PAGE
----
Browsing by Author "Goosen, Anneke"
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- ItemComparing cross-group and same-group friendships amongst white South African students at Stellenbosch University(Stellenbosch : University of Stellenbosch, 2011--03) Goosen, Anneke; Swart, Hermann; Painter, Desmond; University of Stellenbosch. Faculty of Arts and Social Sciences. Dept. of Psychology.ENGLISH ABSTRACT: Friendships in general are a very powerful form of interpersonal contact, and cross-group friendships in particular have been shown to be particularly effective in promoting positive outgroup attitudes (Pettigrew & Tropp, 2006). Very few studies have compared same-group and cross-group friendships along their underlying processes. The present study aimed to explore, firstly, the differences and similarities between same-group and cross-group friendships along various interpersonal variables, including friendship length, friendship type, friendship contact, positive and negative reciprocal self-disclosure, friendship functions, and friendship affection. Secondly, the present study explored, and compared, the structural relationships between these interpersonal variables across the two friendship conditions. Thirdly, the present study explored how the generalization of attitudes towards the specific cross-group friendship influence attitudes to the outgroup as a whole. Finally, the present study explored the extent to which contact with a specific cross-group friend exposed the ingroup participants to a broader social network of outgroup members. Cross-sectional survey data was collected amongst 468 White South African first year students studying at Stellenbosch University using electronic surveys. The final sample comprised of 235 of the respondents in the same-group friendship condition (who completed questions relating to their closest same-gender, White South African friend) and 233 respondents in the cross-group friendship condition (who completed questions relating to their closest same-gender, Coloured South African friend). Results indicated that same-group friendships were qualitatively more intimate than cross-group friendships, characterized by significantly greater scores on all the interpersonal variables. Path analyses revealed a number of differences in the structural relationships between the interpersonal variables across the two friendship conditions, as well as a number of important mediation effects for both same- and cross-group friendships. Furthermore, cross-group friendship affection was significantly associated with more positive attitudes towards the outgroup in general, even when controlling for prior contact with the outgroup in general. Finally, contact with the cross-group friend was associated with greater contact with the cross-group friend‟s same-group friends, which was in turn associated with more outgroup friendships. Collectively, these results not only shed light on the mean-level and structural similarities and differences amongst interpersonal-level friendship variables associated with same- and cross-group friendships, but they also make a valuable contribution to the contact literature, providing a number of insights for the improvement of structured intergroup contact interventions that are aimed at facilitating the development of cross-group friendships and the improvement of outgroup attitudes.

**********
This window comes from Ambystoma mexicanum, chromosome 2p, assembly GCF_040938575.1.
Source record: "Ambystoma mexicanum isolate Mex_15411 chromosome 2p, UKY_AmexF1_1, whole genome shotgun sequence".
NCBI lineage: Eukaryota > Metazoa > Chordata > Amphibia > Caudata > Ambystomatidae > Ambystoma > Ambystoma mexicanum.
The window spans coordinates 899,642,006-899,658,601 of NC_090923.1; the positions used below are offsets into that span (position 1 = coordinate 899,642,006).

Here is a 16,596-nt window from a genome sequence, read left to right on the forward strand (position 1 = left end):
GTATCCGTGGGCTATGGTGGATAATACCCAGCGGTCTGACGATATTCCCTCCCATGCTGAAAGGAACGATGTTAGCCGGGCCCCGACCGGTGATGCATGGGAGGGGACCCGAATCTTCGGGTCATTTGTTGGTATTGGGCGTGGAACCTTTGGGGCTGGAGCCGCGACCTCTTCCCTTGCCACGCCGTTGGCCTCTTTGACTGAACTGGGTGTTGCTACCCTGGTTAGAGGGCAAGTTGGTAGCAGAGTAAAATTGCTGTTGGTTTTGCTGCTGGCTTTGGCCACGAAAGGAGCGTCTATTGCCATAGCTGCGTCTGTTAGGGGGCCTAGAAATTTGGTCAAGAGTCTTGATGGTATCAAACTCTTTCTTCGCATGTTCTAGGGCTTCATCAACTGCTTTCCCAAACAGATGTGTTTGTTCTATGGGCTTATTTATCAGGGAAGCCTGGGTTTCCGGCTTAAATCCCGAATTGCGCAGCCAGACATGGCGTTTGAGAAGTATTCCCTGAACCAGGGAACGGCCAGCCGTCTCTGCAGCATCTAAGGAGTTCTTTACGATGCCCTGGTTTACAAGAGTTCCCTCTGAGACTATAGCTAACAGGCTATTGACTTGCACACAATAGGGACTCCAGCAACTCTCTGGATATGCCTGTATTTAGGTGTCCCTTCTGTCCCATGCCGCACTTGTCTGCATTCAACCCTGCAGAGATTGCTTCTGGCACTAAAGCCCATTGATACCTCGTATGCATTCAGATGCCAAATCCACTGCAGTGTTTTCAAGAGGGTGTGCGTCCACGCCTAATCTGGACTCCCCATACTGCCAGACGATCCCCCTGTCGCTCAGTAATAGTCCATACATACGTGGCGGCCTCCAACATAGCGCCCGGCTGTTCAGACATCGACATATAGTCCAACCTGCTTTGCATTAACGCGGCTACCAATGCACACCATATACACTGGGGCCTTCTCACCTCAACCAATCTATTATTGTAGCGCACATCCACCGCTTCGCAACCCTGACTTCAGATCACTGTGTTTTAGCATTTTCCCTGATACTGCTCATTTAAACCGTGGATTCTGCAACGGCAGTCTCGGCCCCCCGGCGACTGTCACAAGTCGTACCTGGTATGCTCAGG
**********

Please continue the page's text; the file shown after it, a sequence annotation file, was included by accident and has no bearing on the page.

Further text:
- ItemInstruments measuring blunted affect in schizophrenia : a systematic review(Public Library of Science, 2015-06) Kilian, Sanja; Asmal, Laila; Goosen, Anneke; Chiliza, Bonginkosi; Phahladira, Lebogang; Emsley, Robin A.Blunted affect, also referred to as emotional blunting, is a prominent symptom of schizophrenia. Patients with blunted affect have difficulty in expressing their emotions. The work of Abrams and Taylor and their development of the Rating Scale for Emotional Blunting in the late 1970’s was an early indicator that blunted affect could indeed be assessed reliably. Since then, several new instruments assessing negative symptoms with subscales measuring blunted affect have been developed. In light of this, we aim to provide researchers and clinicians with a systematic review of the different instruments used to assess blunted affect by providing a comparison of the type, characteristics, administration and psychometric properties of these instruments. Studies reporting on the psychometric properties of instruments assessing blunted affect in patients with schizophrenia were included. Reviews and case studies were excluded. We reviewed 30 full-text articles and included 15 articles and 10 instruments in this systematic review. On average the instruments take 15–30 minutes to administer. We found that blunted affect items common across all instruments assess: gestures, facial expressions and vocal expressions. The CAINS Self-report Expression Subscale, had a low internal consistency score. This suggests that this sub-scale does not reliably assess patients’ self-reported blunted affect symptoms and is likely due to the nature of blunted affect. Instruments correlated minimally with instruments measuring positive symptoms and more importantly with depression suggesting that the instruments distinguish between seemingly similar symptoms.